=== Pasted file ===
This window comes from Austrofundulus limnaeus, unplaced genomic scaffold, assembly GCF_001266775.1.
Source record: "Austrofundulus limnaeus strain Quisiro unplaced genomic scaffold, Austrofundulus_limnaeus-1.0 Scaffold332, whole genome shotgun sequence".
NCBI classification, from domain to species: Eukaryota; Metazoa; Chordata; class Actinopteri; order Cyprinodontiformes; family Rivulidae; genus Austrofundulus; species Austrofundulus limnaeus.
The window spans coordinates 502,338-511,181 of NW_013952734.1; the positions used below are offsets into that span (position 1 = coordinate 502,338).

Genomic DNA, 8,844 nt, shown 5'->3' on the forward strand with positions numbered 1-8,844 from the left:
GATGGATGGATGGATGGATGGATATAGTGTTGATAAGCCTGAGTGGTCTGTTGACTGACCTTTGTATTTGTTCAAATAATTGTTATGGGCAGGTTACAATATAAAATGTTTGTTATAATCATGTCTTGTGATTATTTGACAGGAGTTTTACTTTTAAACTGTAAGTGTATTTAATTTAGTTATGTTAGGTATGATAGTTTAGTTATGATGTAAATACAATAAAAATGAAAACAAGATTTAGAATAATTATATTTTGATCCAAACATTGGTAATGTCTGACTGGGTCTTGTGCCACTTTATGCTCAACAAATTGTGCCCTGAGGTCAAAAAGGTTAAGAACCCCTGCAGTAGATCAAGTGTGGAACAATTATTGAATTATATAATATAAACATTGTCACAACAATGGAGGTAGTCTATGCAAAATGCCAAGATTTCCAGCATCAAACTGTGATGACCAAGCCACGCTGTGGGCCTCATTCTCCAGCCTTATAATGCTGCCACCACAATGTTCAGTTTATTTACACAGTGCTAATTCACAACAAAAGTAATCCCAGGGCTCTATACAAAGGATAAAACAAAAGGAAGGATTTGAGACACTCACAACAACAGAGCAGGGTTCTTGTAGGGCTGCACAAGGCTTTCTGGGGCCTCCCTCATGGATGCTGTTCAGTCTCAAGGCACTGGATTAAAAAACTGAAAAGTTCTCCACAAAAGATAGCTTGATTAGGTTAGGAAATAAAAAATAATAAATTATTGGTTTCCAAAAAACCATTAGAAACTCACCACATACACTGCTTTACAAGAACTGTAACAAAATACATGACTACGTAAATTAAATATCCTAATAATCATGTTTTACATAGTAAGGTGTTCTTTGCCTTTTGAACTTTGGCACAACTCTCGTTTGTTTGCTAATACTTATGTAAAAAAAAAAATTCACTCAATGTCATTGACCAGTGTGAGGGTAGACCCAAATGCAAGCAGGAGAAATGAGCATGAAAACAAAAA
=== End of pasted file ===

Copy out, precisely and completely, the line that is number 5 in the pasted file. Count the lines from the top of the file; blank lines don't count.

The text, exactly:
Genomic DNA, 8,844 nt, shown 5'->3' on the forward strand with positions numbered 1-8,844 from the left: